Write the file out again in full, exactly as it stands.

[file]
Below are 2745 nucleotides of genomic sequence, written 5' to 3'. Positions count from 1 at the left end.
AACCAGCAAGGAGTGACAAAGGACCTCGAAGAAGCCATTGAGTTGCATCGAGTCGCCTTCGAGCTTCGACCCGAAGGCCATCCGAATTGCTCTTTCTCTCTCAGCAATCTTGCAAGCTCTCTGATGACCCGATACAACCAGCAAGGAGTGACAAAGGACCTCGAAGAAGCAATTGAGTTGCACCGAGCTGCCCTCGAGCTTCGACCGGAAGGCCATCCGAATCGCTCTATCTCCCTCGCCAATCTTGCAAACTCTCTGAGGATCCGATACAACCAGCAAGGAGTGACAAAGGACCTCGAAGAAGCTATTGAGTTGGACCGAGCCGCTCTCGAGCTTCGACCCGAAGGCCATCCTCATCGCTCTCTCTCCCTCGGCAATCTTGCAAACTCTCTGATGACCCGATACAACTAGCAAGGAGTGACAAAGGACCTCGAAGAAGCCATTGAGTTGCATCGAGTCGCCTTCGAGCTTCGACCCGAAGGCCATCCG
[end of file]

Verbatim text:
Below are 2745 nucleotides of genomic sequence, written 5' to 3'. Positions count from 1 at the left end.
AACCAGCAAGGAGTGACAAAGGACCTCGAAGAAGCCATTGAGTTGCATCGAGTCGCCTTCGAGCTTCGACCCGAAGGCCATCCGAATTGCTCTTTCTCTCTCAGCAATCTTGCAAGCTCTCTGATGACCCGATACAACCAGCAAGGAGTGACAAAGGACCTCGAAGAAGCAATTGAGTTGCACCGAGCTGCCCTCGAGCTTCGACCGGAAGGCCATCCGAATCGCTCTATCTCCCTCGCCAATCTTGCAAACTCTCTGAGGATCCGATACAACCAGCAAGGAGTGACAAAGGACCTCGAAGAAGCTATTGAGTTGGACCGAGCCGCTCTCGAGCTTCGACCCGAAGGCCATCCTCATCGCTCTCTCTCCCTCGGCAATCTTGCAAACTCTCTGATGACCCGATACAACTAGCAAGGAGTGACAAAGGACCTCGAAGAAGCCATTGAGTTGCATCGAGTCGCCTTCGAGCTTCGACCCGAAGGCCATCCG